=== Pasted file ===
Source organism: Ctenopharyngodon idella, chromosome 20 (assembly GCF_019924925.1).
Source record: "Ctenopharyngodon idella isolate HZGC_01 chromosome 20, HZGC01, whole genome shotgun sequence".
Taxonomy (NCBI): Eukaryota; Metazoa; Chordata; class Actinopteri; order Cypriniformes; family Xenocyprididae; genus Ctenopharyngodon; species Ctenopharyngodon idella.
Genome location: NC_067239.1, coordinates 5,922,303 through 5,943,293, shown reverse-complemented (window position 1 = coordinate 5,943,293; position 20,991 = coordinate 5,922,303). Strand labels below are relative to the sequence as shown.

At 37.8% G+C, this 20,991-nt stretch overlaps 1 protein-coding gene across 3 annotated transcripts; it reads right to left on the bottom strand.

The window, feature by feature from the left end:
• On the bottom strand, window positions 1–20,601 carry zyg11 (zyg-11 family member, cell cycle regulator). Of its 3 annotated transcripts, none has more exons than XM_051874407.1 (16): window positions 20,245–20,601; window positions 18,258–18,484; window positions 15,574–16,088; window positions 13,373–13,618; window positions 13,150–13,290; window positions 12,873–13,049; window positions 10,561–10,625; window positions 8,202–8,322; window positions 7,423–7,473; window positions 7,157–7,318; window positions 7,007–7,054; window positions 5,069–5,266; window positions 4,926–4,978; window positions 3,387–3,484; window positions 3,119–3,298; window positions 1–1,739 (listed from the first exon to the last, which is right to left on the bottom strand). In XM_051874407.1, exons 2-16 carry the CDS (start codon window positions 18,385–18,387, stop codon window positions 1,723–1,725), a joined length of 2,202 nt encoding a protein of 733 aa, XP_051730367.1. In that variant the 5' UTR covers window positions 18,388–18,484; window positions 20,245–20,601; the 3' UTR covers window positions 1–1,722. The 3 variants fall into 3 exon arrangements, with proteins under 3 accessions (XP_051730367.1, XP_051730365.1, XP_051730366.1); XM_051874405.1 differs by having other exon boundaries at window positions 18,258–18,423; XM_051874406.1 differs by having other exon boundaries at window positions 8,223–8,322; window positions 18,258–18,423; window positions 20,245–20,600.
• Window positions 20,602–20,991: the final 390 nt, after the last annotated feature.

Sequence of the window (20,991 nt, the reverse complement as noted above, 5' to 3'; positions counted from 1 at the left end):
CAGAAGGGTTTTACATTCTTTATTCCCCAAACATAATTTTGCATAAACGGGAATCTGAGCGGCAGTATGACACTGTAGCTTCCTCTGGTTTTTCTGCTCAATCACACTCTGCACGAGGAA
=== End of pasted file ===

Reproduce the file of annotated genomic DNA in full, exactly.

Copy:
Source organism: Ctenopharyngodon idella, chromosome 20 (assembly GCF_019924925.1).
Source record: "Ctenopharyngodon idella isolate HZGC_01 chromosome 20, HZGC01, whole genome shotgun sequence".
Taxonomy (NCBI): Eukaryota; Metazoa; Chordata; class Actinopteri; order Cypriniformes; family Xenocyprididae; genus Ctenopharyngodon; species Ctenopharyngodon idella.
Genome location: NC_067239.1, coordinates 5,922,303 through 5,943,293, shown reverse-complemented (window position 1 = coordinate 5,943,293; position 20,991 = coordinate 5,922,303). Strand labels below are relative to the sequence as shown.

At 37.8% G+C, this 20,991-nt stretch overlaps 1 protein-coding gene across 3 annotated transcripts; it reads right to left on the bottom strand.

The window, feature by feature from the left end:
• On the bottom strand, window positions 1–20,601 carry zyg11 (zyg-11 family member, cell cycle regulator). Of its 3 annotated transcripts, none has more exons than XM_051874407.1 (16): window positions 20,245–20,601; window positions 18,258–18,484; window positions 15,574–16,088; window positions 13,373–13,618; window positions 13,150–13,290; window positions 12,873–13,049; window positions 10,561–10,625; window positions 8,202–8,322; window positions 7,423–7,473; window positions 7,157–7,318; window positions 7,007–7,054; window positions 5,069–5,266; window positions 4,926–4,978; window positions 3,387–3,484; window positions 3,119–3,298; window positions 1–1,739 (listed from the first exon to the last, which is right to left on the bottom strand). In XM_051874407.1, exons 2-16 carry the CDS (start codon window positions 18,385–18,387, stop codon window positions 1,723–1,725), a joined length of 2,202 nt encoding a protein of 733 aa, XP_051730367.1. In that variant the 5' UTR covers window positions 18,388–18,484; window positions 20,245–20,601; the 3' UTR covers window positions 1–1,722. The 3 variants fall into 3 exon arrangements, with proteins under 3 accessions (XP_051730367.1, XP_051730365.1, XP_051730366.1); XM_051874405.1 differs by having other exon boundaries at window positions 18,258–18,423; XM_051874406.1 differs by having other exon boundaries at window positions 8,223–8,322; window positions 18,258–18,423; window positions 20,245–20,600.
• Window positions 20,602–20,991: the final 390 nt, after the last annotated feature.

Sequence of the window (20,991 nt, the reverse complement as noted above, 5' to 3'; positions counted from 1 at the left end):
CAGAAGGGTTTTACATTCTTTATTCCCCAAACATAATTTTGCATAAACGGGAATCTGAGCGGCAGTATGACACTGTAGCTTCCTCTGGTTTTTCTGCTCAATCACACTCTGCACGAGGAA